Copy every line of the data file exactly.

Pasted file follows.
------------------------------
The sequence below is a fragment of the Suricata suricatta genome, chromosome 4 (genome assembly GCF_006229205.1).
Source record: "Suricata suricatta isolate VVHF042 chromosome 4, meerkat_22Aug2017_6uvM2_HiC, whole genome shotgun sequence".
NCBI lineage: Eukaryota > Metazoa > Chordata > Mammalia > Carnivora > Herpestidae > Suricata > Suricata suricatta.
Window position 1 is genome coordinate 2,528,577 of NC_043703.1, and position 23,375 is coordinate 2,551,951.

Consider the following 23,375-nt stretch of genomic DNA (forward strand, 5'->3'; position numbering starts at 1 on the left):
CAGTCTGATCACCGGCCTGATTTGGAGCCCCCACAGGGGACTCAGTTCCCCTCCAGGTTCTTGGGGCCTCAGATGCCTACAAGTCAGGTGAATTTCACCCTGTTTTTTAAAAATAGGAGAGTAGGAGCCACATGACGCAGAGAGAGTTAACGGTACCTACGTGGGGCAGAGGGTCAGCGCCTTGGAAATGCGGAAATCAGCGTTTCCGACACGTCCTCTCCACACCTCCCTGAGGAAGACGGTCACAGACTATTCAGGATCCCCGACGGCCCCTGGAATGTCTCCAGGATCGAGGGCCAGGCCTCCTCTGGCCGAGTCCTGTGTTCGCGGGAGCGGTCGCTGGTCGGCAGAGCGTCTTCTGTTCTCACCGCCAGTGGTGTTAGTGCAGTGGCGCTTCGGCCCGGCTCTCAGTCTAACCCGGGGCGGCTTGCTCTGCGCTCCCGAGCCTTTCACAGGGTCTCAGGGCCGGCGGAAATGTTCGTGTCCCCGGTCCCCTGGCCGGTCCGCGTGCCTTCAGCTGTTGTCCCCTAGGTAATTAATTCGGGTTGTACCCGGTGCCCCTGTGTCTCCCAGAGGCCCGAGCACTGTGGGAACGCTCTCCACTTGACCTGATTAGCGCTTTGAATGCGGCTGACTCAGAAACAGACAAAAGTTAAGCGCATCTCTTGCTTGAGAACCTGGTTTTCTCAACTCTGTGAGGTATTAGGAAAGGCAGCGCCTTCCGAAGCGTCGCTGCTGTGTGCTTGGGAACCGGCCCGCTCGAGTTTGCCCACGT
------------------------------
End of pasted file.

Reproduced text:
The sequence below is a fragment of the Suricata suricatta genome, chromosome 4 (genome assembly GCF_006229205.1).
Source record: "Suricata suricatta isolate VVHF042 chromosome 4, meerkat_22Aug2017_6uvM2_HiC, whole genome shotgun sequence".
NCBI lineage: Eukaryota > Metazoa > Chordata > Mammalia > Carnivora > Herpestidae > Suricata > Suricata suricatta.
Window position 1 is genome coordinate 2,528,577 of NC_043703.1, and position 23,375 is coordinate 2,551,951.

Consider the following 23,375-nt stretch of genomic DNA (forward strand, 5'->3'; position numbering starts at 1 on the left):
CAGTCTGATCACCGGCCTGATTTGGAGCCCCCACAGGGGACTCAGTTCCCCTCCAGGTTCTTGGGGCCTCAGATGCCTACAAGTCAGGTGAATTTCACCCTGTTTTTTAAAAATAGGAGAGTAGGAGCCACATGACGCAGAGAGAGTTAACGGTACCTACGTGGGGCAGAGGGTCAGCGCCTTGGAAATGCGGAAATCAGCGTTTCCGACACGTCCTCTCCACACCTCCCTGAGGAAGACGGTCACAGACTATTCAGGATCCCCGACGGCCCCTGGAATGTCTCCAGGATCGAGGGCCAGGCCTCCTCTGGCCGAGTCCTGTGTTCGCGGGAGCGGTCGCTGGTCGGCAGAGCGTCTTCTGTTCTCACCGCCAGTGGTGTTAGTGCAGTGGCGCTTCGGCCCGGCTCTCAGTCTAACCCGGGGCGGCTTGCTCTGCGCTCCCGAGCCTTTCACAGGGTCTCAGGGCCGGCGGAAATGTTCGTGTCCCCGGTCCCCTGGCCGGTCCGCGTGCCTTCAGCTGTTGTCCCCTAGGTAATTAATTCGGGTTGTACCCGGTGCCCCTGTGTCTCCCAGAGGCCCGAGCACTGTGGGAACGCTCTCCACTTGACCTGATTAGCGCTTTGAATGCGGCTGACTCAGAAACAGACAAAAGTTAAGCGCATCTCTTGCTTGAGAACCTGGTTTTCTCAACTCTGTGAGGTATTAGGAAAGGCAGCGCCTTCCGAAGCGTCGCTGCTGTGTGCTTGGGAACCGGCCCGCTCGAGTTTGCCCACGT